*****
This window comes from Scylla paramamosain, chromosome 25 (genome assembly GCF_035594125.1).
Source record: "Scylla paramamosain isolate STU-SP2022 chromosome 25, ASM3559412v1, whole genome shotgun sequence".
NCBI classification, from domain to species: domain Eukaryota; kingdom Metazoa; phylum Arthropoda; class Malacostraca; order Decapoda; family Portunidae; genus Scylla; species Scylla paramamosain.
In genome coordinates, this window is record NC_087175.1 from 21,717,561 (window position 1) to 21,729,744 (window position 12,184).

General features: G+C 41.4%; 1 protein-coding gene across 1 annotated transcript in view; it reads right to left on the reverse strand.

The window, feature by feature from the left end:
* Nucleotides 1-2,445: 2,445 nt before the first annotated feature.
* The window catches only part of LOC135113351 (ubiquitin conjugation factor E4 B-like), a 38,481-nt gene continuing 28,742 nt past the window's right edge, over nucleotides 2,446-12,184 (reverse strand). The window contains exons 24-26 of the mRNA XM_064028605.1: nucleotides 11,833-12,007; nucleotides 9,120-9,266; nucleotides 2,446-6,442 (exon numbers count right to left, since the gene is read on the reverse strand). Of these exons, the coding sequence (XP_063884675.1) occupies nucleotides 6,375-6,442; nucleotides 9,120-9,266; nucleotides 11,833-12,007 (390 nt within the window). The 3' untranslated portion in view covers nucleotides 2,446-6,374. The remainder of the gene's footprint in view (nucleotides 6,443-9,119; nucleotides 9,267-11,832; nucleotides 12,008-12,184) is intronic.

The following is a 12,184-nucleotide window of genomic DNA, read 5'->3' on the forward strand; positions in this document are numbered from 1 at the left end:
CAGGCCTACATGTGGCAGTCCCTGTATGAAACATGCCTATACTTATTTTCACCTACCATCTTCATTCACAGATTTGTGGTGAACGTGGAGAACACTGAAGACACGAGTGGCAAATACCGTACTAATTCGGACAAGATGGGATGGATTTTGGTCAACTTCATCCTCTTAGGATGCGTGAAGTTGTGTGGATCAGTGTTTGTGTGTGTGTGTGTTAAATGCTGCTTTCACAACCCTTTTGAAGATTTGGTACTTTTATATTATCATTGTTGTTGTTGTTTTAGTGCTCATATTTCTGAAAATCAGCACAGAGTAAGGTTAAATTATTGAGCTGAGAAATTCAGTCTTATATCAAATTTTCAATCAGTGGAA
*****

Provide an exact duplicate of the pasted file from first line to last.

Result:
This window comes from Scylla paramamosain, chromosome 25 (genome assembly GCF_035594125.1).
Source record: "Scylla paramamosain isolate STU-SP2022 chromosome 25, ASM3559412v1, whole genome shotgun sequence".
NCBI classification, from domain to species: domain Eukaryota; kingdom Metazoa; phylum Arthropoda; class Malacostraca; order Decapoda; family Portunidae; genus Scylla; species Scylla paramamosain.
In genome coordinates, this window is record NC_087175.1 from 21,717,561 (window position 1) to 21,729,744 (window position 12,184).

General features: G+C 41.4%; 1 protein-coding gene across 1 annotated transcript in view; it reads right to left on the reverse strand.

The window, feature by feature from the left end:
* Nucleotides 1-2,445: 2,445 nt before the first annotated feature.
* The window catches only part of LOC135113351 (ubiquitin conjugation factor E4 B-like), a 38,481-nt gene continuing 28,742 nt past the window's right edge, over nucleotides 2,446-12,184 (reverse strand). The window contains exons 24-26 of the mRNA XM_064028605.1: nucleotides 11,833-12,007; nucleotides 9,120-9,266; nucleotides 2,446-6,442 (exon numbers count right to left, since the gene is read on the reverse strand). Of these exons, the coding sequence (XP_063884675.1) occupies nucleotides 6,375-6,442; nucleotides 9,120-9,266; nucleotides 11,833-12,007 (390 nt within the window). The 3' untranslated portion in view covers nucleotides 2,446-6,374. The remainder of the gene's footprint in view (nucleotides 6,443-9,119; nucleotides 9,267-11,832; nucleotides 12,008-12,184) is intronic.

The following is a 12,184-nucleotide window of genomic DNA, read 5'->3' on the forward strand; positions in this document are numbered from 1 at the left end:
CAGGCCTACATGTGGCAGTCCCTGTATGAAACATGCCTATACTTATTTTCACCTACCATCTTCATTCACAGATTTGTGGTGAACGTGGAGAACACTGAAGACACGAGTGGCAAATACCGTACTAATTCGGACAAGATGGGATGGATTTTGGTCAACTTCATCCTCTTAGGATGCGTGAAGTTGTGTGGATCAGTGTTTGTGTGTGTGTGTGTTAAATGCTGCTTTCACAACCCTTTTGAAGATTTGGTACTTTTATATTATCATTGTTGTTGTTGTTTTAGTGCTCATATTTCTGAAAATCAGCACAGAGTAAGGTTAAATTATTGAGCTGAGAAATTCAGTCTTATATCAAATTTTCAATCAGTGGAA